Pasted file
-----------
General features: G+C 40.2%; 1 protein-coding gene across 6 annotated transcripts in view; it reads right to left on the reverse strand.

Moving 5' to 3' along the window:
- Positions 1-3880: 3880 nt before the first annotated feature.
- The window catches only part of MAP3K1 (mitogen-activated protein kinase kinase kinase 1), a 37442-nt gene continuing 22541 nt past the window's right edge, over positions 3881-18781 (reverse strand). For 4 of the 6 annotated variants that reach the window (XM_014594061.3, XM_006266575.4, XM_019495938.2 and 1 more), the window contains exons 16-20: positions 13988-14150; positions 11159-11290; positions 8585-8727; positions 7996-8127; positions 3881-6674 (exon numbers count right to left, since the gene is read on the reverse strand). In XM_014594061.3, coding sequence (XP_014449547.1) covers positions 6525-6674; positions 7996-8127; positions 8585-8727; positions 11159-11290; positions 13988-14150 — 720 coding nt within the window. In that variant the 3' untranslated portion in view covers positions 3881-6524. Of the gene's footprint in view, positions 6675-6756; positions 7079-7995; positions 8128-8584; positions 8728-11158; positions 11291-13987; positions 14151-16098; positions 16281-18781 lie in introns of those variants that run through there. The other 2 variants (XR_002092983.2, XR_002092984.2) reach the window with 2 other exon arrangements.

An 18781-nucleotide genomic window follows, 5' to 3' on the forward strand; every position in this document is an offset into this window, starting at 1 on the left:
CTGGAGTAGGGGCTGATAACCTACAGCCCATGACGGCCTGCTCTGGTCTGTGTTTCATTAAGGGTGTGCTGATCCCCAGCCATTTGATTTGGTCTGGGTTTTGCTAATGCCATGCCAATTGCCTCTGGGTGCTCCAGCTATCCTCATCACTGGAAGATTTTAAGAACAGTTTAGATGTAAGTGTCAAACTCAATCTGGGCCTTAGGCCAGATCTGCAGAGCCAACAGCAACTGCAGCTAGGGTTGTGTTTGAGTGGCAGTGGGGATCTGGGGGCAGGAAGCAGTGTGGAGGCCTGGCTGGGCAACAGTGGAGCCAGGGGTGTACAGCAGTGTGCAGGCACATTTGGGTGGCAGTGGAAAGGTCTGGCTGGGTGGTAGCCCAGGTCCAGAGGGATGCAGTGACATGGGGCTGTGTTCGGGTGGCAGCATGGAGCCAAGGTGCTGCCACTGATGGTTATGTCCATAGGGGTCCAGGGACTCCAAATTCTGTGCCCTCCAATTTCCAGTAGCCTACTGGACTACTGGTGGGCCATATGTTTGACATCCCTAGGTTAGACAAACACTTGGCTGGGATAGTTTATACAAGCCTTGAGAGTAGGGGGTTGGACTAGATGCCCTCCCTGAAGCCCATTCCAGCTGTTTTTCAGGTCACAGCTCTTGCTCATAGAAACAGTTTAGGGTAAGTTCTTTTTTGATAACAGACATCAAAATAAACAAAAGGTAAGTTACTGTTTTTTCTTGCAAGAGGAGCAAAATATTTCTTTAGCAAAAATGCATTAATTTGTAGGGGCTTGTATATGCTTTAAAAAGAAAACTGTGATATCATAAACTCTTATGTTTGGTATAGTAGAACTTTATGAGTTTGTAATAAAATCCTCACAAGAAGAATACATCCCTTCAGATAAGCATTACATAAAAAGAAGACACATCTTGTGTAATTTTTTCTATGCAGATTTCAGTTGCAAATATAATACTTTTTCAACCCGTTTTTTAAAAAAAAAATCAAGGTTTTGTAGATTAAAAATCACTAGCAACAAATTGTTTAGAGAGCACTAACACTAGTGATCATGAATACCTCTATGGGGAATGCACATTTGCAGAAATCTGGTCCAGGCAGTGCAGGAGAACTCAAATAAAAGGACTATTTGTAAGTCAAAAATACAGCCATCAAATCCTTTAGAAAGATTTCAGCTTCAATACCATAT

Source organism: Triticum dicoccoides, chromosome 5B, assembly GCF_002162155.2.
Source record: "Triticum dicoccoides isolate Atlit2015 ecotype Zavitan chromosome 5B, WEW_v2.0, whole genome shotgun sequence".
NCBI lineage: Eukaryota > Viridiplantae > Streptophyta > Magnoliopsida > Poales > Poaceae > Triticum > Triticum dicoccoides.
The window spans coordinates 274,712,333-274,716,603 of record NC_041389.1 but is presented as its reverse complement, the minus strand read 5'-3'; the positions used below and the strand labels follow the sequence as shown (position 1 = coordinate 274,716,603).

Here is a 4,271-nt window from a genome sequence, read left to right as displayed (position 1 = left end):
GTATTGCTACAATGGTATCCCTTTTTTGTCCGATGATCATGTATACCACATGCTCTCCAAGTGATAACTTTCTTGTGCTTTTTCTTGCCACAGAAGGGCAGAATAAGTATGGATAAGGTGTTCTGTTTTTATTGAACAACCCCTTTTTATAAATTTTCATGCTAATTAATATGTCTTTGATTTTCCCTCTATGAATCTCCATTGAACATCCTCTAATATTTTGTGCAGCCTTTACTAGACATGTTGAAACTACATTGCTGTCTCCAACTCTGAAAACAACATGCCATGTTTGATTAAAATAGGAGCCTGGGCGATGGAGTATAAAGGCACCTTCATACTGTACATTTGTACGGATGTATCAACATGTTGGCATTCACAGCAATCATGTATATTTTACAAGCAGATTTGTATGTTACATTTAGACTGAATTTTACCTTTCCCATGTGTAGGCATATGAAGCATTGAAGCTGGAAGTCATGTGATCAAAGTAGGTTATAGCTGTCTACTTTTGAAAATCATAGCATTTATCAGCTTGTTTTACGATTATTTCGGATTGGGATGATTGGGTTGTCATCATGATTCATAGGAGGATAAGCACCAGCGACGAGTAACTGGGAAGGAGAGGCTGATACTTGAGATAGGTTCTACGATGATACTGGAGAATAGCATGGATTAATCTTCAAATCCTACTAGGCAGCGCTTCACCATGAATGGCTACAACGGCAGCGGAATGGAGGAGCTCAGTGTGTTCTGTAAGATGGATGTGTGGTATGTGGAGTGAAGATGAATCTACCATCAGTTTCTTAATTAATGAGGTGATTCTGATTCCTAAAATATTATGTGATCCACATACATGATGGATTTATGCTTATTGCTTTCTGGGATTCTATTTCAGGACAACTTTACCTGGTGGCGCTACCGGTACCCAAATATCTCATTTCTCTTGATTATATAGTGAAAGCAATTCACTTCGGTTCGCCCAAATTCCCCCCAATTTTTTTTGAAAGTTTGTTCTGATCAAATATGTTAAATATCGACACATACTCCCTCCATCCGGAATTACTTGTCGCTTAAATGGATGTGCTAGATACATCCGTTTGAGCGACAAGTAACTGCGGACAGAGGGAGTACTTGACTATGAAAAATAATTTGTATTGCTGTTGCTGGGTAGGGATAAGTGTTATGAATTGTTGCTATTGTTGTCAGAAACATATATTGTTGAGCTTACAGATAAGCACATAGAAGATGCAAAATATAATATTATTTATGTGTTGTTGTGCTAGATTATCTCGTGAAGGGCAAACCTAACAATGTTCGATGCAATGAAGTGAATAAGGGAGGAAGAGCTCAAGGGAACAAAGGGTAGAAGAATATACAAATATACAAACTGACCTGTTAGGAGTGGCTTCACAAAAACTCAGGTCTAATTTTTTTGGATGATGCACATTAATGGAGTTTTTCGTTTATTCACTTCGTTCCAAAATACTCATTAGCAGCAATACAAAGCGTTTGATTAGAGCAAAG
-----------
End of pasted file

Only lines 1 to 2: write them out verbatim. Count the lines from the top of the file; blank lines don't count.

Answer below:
General features: G+C 40.2%; 1 protein-coding gene across 6 annotated transcripts in view; it reads right to left on the reverse strand.

Moving 5' to 3' along the window: